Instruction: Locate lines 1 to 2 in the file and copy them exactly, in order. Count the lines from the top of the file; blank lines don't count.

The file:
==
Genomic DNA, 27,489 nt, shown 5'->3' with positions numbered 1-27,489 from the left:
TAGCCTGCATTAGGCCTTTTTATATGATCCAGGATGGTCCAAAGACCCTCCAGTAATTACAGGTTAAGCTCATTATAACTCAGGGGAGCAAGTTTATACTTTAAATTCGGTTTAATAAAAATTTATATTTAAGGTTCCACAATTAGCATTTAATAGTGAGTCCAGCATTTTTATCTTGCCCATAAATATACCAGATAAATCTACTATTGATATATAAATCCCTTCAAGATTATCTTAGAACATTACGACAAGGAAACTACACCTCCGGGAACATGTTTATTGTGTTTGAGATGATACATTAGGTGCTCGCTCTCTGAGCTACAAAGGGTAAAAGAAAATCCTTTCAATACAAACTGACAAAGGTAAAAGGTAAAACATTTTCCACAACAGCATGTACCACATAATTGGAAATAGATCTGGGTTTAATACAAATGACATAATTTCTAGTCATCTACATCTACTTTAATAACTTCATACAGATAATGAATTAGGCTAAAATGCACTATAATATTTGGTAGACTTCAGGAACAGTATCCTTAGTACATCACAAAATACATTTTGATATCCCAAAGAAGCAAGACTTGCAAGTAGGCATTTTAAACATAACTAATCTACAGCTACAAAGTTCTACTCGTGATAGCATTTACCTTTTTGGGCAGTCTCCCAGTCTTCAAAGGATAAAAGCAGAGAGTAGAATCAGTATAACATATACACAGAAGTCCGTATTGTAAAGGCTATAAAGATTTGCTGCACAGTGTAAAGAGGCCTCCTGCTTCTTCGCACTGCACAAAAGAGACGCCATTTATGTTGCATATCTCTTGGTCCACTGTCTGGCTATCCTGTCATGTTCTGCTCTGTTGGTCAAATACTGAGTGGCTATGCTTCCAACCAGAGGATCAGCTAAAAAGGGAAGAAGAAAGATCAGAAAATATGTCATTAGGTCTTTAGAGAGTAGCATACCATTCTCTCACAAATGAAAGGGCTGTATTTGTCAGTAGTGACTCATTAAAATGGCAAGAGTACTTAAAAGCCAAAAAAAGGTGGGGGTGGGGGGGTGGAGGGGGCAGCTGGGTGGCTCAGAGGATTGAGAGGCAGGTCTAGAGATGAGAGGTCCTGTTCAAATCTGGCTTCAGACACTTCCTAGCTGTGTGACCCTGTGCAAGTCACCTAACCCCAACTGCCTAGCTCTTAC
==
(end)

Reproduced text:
Genomic DNA, 27,489 nt, shown 5'->3' with positions numbered 1-27,489 from the left:
TAGCCTGCATTAGGCCTTTTTATATGATCCAGGATGGTCCAAAGACCCTCCAGTAATTACAGGTTAAGCTCATTATAACTCAGGGGAGCAAGTTTATACTTTAAATTCGGTTTAATAAAAATTTATATTTAAGGTTCCACAATTAGCATTTAATAGTGAGTCCAGCATTTTTATCTTGCCCATAAATATACCAGATAAATCTACTATTGATATATAAATCCCTTCAAGATTATCTTAGAACATTACGACAAGGAAACTACACCTCCGGGAACATGTTTATTGTGTTTGAGATGATACATTAGGTGCTCGCTCTCTGAGCTACAAAGGGTAAAAGAAAATCCTTTCAATACAAACTGACAAAGGTAAAAGGTAAAACATTTTCCACAACAGCATGTACCACATAATTGGAAATAGATCTGGGTTTAATACAAATGACATAATTTCTAGTCATCTACATCTACTTTAATAACTTCATACAGATAATGAATTAGGCTAAAATGCACTATAATATTTGGTAGACTTCAGGAACAGTATCCTTAGTACATCACAAAATACATTTTGATATCCCAAAGAAGCAAGACTTGCAAGTAGGCATTTTAAACATAACTAATCTACAGCTACAAAGTTCTACTCGTGATAGCATTTACCTTTTTGGGCAGTCTCCCAGTCTTCAAAGGATAAAAGCAGAGAGTAGAATCAGTATAACATATACACAGAAGTCCGTATTGTAAAGGCTATAAAGATTTGCTGCACAGTGTAAAGAGGCCTCCTGCTTCTTCGCACTGCACAAAAGAGACGCCATTTATGTTGCATATCTCTTGGTCCACTGTCTGGCTATCCTGTCATGTTCTGCTCTGTTGGTCAAATACTGAGTGGCTATGCTTCCAACCAGAGGATCAGCTAAAAAGGGAAGAAGAAAGATCAGAAAATATGTCATTAGGTCTTTAGAGAGTAGCATACCATTCTCTCACAAATGAAAGGGCTGTATTTGTCAGTAGTGACTCATTAAAATGGCAAGAGTACTTAAAAGCCAAAAAAAGGTGGGGGTGGGGGGGTGGAGGGGGCAGCTGGGTGGCTCAGAGGATTGAGAGGCAGGTCTAGAGATGAGAGGTCCTGTTCAAATCTGGCTTCAGACACTTCCTAGCTGTGTGACCCTGTGCAAGTCACCTAACCCCAACTGCCTAGCTCTTAC